However, this story is not about placement, it is not about what Saylor said on Friday night, and it is about what he did not say and what was not reported. You’ve heard the news; now you will hear… the rest of the story.
In the photo on the right from the Davis Enterprise, Saylor is shown talking to Bruce West and Jeff Pelz from West Yost Associates. What the Davis Enterprise does not tell you is who West Yost Associates is and what their connection to Davis City government entails. West Yost Associates are the water consulting engineers who have been receiving city money to design and construct the new water intake system. That’s a project estimated to run the city between $150 and $300 million dollars and likely to increase residents’ water rates by two to three fold over the next 10 years or so.
Don Saylor has been a strong champion of the new water project despite strong reservation from many progressive, environmental, and smart growth groups. The project has drawn strong questioning from a number of university faculty who are experts in water quality. These experts have great concerns about the costs of the project, wisdom of transporting Sacramento River Water, alternatives, environmental impacts, etc. However, the city led by Don Saylor has heard very few of these concerns at least in public, and one of the reasons is the insistence of Don Saylor to push this project through. So here you have associates with a company that has millions of dollars worth of business with the city at an event supporting Don Saylor’s bid for reelection, meanwhile Saylor has refused to support an independent, outside second opinion regarding the feasibility of postponing this project until the $200 million wastewater and storm water upgrades are paid off.
But there is more. As the Vanguard has demonstrated in the past, Saylor continues to want to have it both ways–supporting development projects while talking about sustainability and a lighter environmental footprint.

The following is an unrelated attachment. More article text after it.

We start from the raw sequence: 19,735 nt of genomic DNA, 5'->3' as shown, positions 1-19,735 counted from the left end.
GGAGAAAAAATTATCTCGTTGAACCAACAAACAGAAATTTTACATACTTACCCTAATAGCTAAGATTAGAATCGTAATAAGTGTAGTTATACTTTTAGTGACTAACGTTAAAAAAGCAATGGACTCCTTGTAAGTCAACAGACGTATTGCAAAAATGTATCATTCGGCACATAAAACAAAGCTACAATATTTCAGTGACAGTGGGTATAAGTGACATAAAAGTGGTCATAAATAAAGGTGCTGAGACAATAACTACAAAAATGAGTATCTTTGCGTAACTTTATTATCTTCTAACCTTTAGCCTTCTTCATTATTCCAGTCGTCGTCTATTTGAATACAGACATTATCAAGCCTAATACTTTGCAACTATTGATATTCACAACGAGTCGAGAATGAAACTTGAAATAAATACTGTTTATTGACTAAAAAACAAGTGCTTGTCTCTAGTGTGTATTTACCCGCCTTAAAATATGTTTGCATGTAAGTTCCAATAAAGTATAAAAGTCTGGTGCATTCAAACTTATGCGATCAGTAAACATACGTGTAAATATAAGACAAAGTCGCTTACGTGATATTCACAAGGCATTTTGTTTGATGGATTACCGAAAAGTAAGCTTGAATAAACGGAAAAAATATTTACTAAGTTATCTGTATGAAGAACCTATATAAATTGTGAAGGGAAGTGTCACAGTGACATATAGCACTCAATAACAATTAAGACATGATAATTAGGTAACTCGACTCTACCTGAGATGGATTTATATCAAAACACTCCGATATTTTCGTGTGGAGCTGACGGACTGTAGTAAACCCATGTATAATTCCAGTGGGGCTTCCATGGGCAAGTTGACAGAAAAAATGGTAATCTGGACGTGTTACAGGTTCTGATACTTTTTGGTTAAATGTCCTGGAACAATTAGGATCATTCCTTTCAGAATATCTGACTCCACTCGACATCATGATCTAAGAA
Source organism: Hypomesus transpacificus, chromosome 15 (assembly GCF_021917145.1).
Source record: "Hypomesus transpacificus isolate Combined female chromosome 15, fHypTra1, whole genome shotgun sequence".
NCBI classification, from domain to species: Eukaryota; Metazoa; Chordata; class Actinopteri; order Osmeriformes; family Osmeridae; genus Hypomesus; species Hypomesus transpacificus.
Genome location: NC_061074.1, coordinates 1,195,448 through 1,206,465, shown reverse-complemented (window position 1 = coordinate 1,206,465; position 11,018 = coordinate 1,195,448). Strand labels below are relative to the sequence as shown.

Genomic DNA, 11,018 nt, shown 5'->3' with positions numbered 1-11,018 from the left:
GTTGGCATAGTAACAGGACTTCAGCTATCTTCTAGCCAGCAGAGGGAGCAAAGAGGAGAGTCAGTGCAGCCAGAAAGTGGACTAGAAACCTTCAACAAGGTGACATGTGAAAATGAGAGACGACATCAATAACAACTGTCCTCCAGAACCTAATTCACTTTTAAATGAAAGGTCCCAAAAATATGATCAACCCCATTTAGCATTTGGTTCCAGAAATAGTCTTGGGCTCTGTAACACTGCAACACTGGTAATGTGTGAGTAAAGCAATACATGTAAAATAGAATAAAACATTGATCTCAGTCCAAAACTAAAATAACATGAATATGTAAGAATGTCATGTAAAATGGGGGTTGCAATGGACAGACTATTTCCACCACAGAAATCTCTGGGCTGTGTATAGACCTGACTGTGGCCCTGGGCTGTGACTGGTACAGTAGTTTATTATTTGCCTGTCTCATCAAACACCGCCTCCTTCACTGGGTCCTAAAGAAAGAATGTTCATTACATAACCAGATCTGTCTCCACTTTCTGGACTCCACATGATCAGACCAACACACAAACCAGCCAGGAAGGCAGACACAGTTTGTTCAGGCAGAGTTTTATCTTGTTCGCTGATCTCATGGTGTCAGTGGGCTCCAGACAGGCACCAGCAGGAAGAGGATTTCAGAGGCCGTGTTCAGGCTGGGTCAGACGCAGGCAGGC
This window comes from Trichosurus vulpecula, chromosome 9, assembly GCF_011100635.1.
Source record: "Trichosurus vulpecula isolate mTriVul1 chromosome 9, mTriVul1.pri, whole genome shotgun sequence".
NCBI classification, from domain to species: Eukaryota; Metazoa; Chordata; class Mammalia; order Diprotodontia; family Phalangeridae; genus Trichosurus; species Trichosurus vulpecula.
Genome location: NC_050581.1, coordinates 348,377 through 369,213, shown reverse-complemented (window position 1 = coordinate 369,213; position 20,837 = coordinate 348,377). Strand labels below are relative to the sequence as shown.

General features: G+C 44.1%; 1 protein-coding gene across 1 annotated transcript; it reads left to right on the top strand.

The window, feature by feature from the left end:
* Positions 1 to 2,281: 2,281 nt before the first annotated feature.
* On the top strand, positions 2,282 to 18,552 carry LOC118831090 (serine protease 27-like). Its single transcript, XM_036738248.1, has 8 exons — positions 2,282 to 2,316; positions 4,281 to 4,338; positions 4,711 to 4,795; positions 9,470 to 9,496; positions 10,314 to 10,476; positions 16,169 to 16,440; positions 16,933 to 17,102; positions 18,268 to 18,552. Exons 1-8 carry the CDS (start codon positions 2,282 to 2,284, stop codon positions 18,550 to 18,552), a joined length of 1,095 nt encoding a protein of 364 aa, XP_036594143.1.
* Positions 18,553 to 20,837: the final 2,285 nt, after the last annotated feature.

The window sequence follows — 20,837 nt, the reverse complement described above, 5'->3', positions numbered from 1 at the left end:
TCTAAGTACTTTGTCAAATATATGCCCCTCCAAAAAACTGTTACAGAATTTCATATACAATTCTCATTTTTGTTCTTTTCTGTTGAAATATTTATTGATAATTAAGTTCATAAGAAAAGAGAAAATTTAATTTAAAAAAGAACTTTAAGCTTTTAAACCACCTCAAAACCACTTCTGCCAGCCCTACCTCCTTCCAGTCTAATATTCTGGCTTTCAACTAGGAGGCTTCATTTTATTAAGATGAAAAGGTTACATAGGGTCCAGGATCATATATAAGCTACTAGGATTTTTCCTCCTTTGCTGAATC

According to the paper, Saylor said, “sustainability cannot be accomplished by ‘saying no to every development opportunity.'”
Sounds like a fair enough statement, but then there is no mention of Saylor’s track record on development. In fact, it is hard to think of a development opportunity that Saylor has not supported. Saylor hasn’t “said no to every development opportunity,” he’s said no to almost no development opportunities.
On this score, no mention of the ardent support that Don Saylor had for Covell Village. He was outspoken as a supporter of Covell Village both in the planning phase and in the ballot initiative phase. In fact, he was much more than just a supporter–he and his council majority colleagues actively campaigned for the proposal–acting as advocates and cheerleaders for it. He acted as an advocate for developer interests on the Covell project as a member of the council. This is a proposal that was voted down by the Davis voters by nearly a 60-40 margin, and yet Don Saylor supported it, strongly. Now he wants to suggest that we cannot say no to every development opportunity.